And last of all I want to thank all the readers who’ve responded to Steven’s or my posts (and who can’t now, ha ha!) and forced us to clarify our thinking or move in new directions or generally regret ever having written about Kill Bill, because there were plenty of times when I wanted to just stop writing altogether, and it was both not wanting to leave Steven alone on the blog and knowing that there were people who read and liked (or maybe also hated) me that kept me from being able to sever myself, and now I’m glad I didn’t give in. And I think the readers who don’t comment, some of whom I know and many of whom I never will, because much of the beauty of this whole endeavor is that it does let my words move out and make connections I may never recognize. While I’ve often been a bad blogger when it comes to regular updates, it’s been a good year, and I’m grateful for all the good parts and pushing for more good and more (good) blogging in the year to come.

… has gone before

I know I said I’d be writing something substantive soon, but indulge me for another post (or maybe a few). Steven and I watched Trekkies last night, and it got me thinking about community and connectedness. And yes, this has a lot to do with seeing things through my currrent lens, but I understood the interviewees talking about how they’d met each other through Star Trek and the kinship they share in being fans and all that stuff. Right now I’m getting over being totally impressed by the kind, supportive comments off all sorts of people I’ve never talked to away from this screen as well as all the live people who’ve been part of my life or Steven’s and who wanted to be with us as kind, supportive witnesses to our public commitment, which is really the only thing making it different from the private relationship we’d had previously (and, I suppose, still).

Anyway, that was me apologizing for getting a bit misty-eyed about Trekkies and about the comics blogosphere. It’s really an exciting feeling to belong in just about any situation. In college, I ran a support group for survivors of sexual assault, and I think for most of us involved the most helpful, important thing we got from group discussions was the real understanding that we had shared emotional experiences, that I could talk about something that made me feel alienated and have someone say, “Oh, yeah, I understand and for me it’s like this…” I don’t think comics bloggers are a support group, but they serve that particular function of creating a kind of connectedness or re-norming.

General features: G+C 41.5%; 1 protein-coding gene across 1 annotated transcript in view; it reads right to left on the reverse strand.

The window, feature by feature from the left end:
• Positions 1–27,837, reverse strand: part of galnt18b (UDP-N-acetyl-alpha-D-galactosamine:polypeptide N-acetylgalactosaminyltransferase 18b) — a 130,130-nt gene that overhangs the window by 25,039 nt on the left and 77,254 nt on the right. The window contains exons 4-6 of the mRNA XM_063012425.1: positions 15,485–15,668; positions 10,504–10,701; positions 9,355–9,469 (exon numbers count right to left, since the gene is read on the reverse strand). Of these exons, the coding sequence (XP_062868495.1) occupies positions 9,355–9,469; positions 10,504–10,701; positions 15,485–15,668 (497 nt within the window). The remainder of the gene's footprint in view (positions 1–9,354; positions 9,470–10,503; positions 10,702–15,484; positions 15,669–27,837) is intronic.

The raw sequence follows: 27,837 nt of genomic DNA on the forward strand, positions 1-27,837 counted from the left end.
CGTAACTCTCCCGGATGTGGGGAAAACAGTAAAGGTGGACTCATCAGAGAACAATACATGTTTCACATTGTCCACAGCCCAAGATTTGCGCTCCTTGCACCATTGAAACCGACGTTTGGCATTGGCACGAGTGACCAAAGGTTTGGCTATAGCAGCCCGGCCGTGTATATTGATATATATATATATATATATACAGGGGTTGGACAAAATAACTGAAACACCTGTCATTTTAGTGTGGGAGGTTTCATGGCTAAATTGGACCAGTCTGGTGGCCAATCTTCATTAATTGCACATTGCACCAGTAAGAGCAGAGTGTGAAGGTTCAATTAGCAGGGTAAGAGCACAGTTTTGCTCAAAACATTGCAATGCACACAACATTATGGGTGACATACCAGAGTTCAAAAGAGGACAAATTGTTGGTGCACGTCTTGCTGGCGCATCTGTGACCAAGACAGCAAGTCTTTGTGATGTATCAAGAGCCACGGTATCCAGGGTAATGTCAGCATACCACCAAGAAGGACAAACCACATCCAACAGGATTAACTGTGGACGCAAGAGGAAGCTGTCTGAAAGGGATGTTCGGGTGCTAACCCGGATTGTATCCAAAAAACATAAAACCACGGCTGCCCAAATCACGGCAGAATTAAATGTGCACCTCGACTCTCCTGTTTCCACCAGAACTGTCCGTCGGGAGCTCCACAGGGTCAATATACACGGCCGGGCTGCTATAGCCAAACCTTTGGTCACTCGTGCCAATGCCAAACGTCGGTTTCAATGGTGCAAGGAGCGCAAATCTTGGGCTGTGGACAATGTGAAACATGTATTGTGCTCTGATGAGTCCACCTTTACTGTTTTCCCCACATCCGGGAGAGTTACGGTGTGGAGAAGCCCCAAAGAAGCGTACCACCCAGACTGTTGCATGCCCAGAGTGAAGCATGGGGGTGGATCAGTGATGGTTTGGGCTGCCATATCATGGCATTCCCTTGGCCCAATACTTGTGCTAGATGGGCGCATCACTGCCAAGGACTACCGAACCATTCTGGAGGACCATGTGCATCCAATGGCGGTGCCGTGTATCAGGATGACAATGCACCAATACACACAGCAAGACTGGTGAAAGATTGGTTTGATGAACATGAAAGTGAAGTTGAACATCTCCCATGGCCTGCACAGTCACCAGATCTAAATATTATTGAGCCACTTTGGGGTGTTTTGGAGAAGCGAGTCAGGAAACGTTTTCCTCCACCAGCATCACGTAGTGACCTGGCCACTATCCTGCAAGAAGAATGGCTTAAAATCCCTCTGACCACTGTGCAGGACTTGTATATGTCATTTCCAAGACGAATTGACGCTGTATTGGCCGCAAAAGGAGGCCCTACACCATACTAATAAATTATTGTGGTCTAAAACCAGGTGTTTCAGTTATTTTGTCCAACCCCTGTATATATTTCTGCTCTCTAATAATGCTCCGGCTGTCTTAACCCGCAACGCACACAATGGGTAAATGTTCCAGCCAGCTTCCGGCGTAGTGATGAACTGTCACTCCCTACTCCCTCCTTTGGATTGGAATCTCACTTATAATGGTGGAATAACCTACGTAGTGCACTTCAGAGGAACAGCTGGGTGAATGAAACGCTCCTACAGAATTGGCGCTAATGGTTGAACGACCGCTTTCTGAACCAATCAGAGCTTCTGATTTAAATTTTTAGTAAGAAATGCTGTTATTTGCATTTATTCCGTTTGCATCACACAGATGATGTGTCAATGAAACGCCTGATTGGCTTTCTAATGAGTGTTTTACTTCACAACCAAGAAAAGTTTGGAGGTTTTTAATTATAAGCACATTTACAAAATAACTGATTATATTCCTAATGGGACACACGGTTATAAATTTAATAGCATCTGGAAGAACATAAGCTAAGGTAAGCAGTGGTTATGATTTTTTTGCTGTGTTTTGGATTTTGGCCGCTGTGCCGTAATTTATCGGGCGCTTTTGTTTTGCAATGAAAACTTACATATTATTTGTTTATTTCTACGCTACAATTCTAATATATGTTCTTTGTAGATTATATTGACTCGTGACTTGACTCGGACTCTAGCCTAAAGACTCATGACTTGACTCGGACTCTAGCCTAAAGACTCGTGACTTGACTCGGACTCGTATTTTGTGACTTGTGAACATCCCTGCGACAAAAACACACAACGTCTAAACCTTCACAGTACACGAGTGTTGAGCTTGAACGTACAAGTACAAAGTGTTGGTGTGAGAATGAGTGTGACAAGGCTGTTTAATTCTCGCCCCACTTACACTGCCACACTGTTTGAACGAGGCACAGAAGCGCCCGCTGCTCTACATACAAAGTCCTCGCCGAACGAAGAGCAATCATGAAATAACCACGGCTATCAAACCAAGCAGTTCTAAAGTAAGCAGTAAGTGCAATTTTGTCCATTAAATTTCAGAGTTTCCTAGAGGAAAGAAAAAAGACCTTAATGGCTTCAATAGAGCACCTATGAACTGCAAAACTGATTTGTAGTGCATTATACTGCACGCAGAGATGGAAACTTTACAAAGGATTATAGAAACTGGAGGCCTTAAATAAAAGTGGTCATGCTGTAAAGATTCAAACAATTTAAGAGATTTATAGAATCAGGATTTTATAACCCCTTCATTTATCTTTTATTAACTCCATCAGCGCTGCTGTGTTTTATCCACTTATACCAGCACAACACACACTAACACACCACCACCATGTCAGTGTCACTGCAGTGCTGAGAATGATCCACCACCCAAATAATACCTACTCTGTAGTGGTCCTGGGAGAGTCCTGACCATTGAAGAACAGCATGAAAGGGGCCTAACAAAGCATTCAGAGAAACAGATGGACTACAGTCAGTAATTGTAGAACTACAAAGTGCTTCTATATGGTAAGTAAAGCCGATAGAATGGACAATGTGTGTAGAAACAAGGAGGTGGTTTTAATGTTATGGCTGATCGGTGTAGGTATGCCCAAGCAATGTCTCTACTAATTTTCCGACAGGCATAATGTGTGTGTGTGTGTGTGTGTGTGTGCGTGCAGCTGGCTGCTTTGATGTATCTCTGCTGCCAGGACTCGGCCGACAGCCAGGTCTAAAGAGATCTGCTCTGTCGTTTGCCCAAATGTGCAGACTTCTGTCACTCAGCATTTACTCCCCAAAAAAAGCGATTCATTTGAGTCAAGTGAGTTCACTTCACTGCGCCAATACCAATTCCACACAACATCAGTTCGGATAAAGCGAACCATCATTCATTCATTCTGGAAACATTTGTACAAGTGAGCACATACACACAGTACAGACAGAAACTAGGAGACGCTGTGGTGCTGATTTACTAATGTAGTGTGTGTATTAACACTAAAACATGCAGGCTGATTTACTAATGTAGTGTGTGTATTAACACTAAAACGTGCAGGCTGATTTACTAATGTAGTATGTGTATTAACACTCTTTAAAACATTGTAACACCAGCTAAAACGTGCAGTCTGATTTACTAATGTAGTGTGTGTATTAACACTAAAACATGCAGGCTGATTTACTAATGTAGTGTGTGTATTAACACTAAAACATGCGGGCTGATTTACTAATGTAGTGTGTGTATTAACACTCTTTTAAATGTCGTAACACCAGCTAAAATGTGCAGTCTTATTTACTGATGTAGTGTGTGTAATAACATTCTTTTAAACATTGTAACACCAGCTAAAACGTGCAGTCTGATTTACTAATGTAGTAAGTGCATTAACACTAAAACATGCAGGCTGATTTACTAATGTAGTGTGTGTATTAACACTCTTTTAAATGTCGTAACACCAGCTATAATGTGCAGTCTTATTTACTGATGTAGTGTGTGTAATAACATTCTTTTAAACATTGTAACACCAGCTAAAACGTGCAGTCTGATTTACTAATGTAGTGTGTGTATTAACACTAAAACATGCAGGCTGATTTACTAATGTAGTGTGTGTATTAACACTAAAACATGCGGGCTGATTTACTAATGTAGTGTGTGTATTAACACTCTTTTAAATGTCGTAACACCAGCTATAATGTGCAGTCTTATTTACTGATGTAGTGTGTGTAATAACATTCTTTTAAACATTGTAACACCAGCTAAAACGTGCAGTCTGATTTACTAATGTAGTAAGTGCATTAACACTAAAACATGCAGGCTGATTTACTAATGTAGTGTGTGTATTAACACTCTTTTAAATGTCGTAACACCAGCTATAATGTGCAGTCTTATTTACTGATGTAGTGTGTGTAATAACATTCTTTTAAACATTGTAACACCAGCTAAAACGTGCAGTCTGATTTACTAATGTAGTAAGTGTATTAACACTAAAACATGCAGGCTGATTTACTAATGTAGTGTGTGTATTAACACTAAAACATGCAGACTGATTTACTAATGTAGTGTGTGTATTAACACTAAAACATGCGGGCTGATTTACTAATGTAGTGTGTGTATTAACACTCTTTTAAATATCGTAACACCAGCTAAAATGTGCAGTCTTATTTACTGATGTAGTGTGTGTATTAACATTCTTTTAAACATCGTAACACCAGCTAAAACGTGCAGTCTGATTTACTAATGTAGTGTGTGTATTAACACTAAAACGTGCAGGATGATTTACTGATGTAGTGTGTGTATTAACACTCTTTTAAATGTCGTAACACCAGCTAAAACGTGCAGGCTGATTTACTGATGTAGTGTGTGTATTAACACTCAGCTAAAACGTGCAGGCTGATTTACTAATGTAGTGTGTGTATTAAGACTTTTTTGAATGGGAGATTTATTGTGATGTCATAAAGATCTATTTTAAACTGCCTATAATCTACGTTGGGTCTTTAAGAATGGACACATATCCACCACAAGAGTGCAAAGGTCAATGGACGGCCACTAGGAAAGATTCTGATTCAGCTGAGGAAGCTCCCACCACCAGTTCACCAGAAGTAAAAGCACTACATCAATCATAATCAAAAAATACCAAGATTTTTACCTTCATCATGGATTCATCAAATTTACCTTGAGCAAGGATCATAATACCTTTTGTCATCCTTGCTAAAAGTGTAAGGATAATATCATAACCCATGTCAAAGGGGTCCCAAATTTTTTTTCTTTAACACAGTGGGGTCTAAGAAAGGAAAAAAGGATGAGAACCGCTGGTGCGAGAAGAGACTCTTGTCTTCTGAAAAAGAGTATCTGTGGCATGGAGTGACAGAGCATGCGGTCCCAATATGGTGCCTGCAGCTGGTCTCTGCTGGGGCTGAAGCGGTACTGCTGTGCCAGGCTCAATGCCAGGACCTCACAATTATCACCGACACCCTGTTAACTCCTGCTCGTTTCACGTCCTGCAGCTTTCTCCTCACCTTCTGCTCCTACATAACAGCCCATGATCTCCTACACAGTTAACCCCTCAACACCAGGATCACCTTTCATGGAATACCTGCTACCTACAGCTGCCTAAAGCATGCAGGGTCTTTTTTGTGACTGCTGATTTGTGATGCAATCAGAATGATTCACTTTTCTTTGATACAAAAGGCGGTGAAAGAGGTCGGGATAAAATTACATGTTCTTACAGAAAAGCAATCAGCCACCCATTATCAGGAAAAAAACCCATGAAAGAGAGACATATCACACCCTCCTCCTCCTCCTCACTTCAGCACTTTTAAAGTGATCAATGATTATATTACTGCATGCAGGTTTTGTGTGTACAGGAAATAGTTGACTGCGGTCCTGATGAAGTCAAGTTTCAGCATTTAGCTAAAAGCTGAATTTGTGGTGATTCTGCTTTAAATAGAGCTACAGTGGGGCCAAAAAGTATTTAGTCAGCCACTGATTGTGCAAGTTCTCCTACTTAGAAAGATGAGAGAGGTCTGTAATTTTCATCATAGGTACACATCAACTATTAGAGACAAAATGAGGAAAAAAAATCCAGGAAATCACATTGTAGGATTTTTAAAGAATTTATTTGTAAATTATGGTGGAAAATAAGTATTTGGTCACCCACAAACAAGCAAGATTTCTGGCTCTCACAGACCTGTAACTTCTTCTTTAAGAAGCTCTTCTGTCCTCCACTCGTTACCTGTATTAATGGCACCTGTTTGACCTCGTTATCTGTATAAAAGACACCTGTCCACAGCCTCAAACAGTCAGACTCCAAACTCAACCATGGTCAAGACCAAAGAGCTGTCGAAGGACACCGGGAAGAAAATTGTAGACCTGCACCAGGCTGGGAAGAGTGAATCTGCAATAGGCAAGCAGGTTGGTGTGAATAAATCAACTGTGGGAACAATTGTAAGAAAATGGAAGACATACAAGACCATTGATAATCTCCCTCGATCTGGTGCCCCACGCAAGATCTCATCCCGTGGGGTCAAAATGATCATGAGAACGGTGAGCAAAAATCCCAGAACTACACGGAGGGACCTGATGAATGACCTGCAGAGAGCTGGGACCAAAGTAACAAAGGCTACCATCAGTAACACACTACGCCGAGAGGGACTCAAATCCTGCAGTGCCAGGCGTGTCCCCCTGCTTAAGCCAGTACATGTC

Part of the reason I’m thinking about this, though, is that connectedness isn’t absolute, and it has its limits. In watching, I said to Steven of one Trekkie, “The cross-dressing doesn’t bother me at all, but I can’t handle the filk,” and I was being entirely honest. Some things are just beyond the pale, and while I can appreciate that people I like enjoy them, they seem laughably bad to me. I know others think the same of me, and I still appreciate not being lynched for being unimpressed and annoyed by Eightball #23. I’ve always been interested in metablogging issues, and so it’s really fascinating to me to follow the different styles and approaches of the various comics bloggers, sometimes more than the blogs themselves. While it’s definitely fun that there are other bloggers writing analytically about mostly superhero comics — and more of them than when we began blogging here — I also read and enjoy reading writers whose aesthetic preferences have almost no overlap with mine. So while I feel a certain kind of kinship with other like-type bloggers and don’t always feel I quite fit in within the larger blogosphere (whatever that means) I get something out of all of it. And while I think I have more overlap with Steven than with anyone else probably ever, both of us appreciate having ppeople other than each other to talk to about these things we find intriguing.